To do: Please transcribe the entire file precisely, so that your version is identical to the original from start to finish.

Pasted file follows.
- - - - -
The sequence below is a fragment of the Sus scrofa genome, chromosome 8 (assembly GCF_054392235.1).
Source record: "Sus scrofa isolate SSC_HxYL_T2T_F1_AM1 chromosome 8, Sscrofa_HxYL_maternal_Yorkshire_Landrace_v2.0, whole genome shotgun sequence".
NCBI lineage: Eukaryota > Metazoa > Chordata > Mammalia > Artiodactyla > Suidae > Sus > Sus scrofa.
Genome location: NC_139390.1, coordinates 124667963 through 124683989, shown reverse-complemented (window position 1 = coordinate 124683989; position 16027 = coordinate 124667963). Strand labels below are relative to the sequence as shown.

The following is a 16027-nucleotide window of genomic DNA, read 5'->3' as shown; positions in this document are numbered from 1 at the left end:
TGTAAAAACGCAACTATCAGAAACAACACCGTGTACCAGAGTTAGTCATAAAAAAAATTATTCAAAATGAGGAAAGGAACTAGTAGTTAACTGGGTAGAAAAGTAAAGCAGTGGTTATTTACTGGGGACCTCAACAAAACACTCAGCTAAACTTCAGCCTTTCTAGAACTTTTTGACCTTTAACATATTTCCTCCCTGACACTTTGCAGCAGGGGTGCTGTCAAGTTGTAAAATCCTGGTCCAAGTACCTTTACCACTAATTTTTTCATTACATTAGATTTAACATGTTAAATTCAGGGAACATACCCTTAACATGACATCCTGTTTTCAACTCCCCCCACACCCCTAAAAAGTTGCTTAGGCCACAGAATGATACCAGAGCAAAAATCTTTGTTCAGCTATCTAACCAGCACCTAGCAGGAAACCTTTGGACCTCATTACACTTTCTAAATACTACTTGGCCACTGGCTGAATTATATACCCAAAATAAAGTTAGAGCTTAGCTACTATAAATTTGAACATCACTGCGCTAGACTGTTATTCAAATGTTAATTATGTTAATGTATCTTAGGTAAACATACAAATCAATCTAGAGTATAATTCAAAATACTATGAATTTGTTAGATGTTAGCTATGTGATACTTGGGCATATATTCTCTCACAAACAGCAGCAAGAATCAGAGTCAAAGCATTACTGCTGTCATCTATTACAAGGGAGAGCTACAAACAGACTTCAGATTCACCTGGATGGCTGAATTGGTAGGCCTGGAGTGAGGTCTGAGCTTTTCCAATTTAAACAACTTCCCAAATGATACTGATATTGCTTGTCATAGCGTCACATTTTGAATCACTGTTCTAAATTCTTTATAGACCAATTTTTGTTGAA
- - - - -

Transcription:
The sequence below is a fragment of the Sus scrofa genome, chromosome 8 (assembly GCF_054392235.1).
Source record: "Sus scrofa isolate SSC_HxYL_T2T_F1_AM1 chromosome 8, Sscrofa_HxYL_maternal_Yorkshire_Landrace_v2.0, whole genome shotgun sequence".
NCBI lineage: Eukaryota > Metazoa > Chordata > Mammalia > Artiodactyla > Suidae > Sus > Sus scrofa.
Genome location: NC_139390.1, coordinates 124667963 through 124683989, shown reverse-complemented (window position 1 = coordinate 124683989; position 16027 = coordinate 124667963). Strand labels below are relative to the sequence as shown.

The following is a 16027-nucleotide window of genomic DNA, read 5'->3' as shown; positions in this document are numbered from 1 at the left end:
TGTAAAAACGCAACTATCAGAAACAACACCGTGTACCAGAGTTAGTCATAAAAAAAATTATTCAAAATGAGGAAAGGAACTAGTAGTTAACTGGGTAGAAAAGTAAAGCAGTGGTTATTTACTGGGGACCTCAACAAAACACTCAGCTAAACTTCAGCCTTTCTAGAACTTTTTGACCTTTAACATATTTCCTCCCTGACACTTTGCAGCAGGGGTGCTGTCAAGTTGTAAAATCCTGGTCCAAGTACCTTTACCACTAATTTTTTCATTACATTAGATTTAACATGTTAAATTCAGGGAACATACCCTTAACATGACATCCTGTTTTCAACTCCCCCCACACCCCTAAAAAGTTGCTTAGGCCACAGAATGATACCAGAGCAAAAATCTTTGTTCAGCTATCTAACCAGCACCTAGCAGGAAACCTTTGGACCTCATTACACTTTCTAAATACTACTTGGCCACTGGCTGAATTATATACCCAAAATAAAGTTAGAGCTTAGCTACTATAAATTTGAACATCACTGCGCTAGACTGTTATTCAAATGTTAATTATGTTAATGTATCTTAGGTAAACATACAAATCAATCTAGAGTATAATTCAAAATACTATGAATTTGTTAGATGTTAGCTATGTGATACTTGGGCATATATTCTCTCACAAACAGCAGCAAGAATCAGAGTCAAAGCATTACTGCTGTCATCTATTACAAGGGAGAGCTACAAACAGACTTCAGATTCACCTGGATGGCTGAATTGGTAGGCCTGGAGTGAGGTCTGAGCTTTTCCAATTTAAACAACTTCCCAAATGATACTGATATTGCTTGTCATAGCGTCACATTTTGAATCACTGTTCTAAATTCTTTATAGACCAATTTTTGTTGAA